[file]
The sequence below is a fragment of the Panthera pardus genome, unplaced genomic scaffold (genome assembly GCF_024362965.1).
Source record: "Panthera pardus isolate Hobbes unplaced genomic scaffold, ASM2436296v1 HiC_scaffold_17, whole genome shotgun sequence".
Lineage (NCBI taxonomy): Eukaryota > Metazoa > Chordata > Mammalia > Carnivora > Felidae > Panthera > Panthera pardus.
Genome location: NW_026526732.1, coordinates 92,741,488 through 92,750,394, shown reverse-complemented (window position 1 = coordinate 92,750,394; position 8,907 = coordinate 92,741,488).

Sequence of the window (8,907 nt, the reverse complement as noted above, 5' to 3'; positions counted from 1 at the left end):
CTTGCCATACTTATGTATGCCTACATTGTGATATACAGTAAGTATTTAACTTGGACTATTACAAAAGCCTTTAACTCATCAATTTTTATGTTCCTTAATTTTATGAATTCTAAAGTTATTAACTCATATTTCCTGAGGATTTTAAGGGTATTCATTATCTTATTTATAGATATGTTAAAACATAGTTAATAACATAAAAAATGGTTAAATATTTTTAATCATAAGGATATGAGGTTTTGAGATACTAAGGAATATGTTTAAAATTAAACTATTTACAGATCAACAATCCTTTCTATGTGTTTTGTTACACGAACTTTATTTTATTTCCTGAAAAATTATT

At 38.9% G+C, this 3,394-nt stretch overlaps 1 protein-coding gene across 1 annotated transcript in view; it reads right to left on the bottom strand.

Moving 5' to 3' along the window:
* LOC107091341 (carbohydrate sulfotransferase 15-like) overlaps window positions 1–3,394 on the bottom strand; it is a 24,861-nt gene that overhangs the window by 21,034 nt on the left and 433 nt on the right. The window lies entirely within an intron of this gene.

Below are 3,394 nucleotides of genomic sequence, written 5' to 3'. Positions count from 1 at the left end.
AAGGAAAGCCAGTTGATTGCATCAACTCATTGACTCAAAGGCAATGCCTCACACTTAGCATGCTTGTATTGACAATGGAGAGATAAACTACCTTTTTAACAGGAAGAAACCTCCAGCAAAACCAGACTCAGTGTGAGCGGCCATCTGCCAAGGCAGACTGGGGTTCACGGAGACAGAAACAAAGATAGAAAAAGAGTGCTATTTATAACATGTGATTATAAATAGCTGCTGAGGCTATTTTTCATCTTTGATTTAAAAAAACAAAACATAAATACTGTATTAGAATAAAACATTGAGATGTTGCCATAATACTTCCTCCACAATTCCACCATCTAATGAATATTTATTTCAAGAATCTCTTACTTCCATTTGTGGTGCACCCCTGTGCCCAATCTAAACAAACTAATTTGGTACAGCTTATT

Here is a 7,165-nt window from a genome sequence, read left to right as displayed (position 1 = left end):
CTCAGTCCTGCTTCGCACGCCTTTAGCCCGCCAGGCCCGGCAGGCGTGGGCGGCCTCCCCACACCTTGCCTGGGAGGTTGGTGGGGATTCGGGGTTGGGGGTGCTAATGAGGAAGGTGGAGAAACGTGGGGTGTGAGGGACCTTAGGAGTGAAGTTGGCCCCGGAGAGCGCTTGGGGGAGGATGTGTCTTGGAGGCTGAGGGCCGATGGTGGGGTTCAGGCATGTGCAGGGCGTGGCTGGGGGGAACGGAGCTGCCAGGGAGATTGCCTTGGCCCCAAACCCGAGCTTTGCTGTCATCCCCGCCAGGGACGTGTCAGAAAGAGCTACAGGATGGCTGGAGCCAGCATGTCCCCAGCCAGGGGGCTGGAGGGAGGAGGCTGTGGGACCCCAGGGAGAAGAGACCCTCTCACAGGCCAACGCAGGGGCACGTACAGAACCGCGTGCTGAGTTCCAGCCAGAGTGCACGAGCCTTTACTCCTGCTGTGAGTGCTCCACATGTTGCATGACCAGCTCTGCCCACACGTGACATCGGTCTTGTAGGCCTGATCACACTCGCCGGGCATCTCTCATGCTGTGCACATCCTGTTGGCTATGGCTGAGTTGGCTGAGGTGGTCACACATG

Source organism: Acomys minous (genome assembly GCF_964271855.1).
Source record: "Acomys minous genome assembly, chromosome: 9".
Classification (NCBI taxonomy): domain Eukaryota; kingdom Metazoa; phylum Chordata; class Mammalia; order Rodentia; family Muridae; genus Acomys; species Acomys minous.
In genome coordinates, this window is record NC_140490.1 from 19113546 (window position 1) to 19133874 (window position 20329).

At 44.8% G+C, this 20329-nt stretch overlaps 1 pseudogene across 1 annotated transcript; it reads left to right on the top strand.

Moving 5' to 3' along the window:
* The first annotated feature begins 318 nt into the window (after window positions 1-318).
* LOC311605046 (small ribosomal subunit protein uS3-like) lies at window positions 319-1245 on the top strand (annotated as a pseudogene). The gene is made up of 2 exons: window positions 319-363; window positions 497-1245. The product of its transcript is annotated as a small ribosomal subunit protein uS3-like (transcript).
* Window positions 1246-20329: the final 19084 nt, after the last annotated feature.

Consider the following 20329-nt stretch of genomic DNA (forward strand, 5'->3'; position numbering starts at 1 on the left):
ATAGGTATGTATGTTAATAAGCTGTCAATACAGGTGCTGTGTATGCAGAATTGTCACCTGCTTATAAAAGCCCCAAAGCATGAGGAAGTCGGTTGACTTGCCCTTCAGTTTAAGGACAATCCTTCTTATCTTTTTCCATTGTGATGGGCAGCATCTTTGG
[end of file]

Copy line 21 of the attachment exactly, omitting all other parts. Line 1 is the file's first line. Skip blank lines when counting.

* LOC311605046 (small ribosomal subunit protein uS3-like) lies at window positions 319-1245 on the top strand (annotated as a pseudogene). The gene is made up of 2 exons: window positions 319-363; window positions 497-1245. The product of its transcript is annotated as a small ribosomal subunit protein uS3-like (transcript).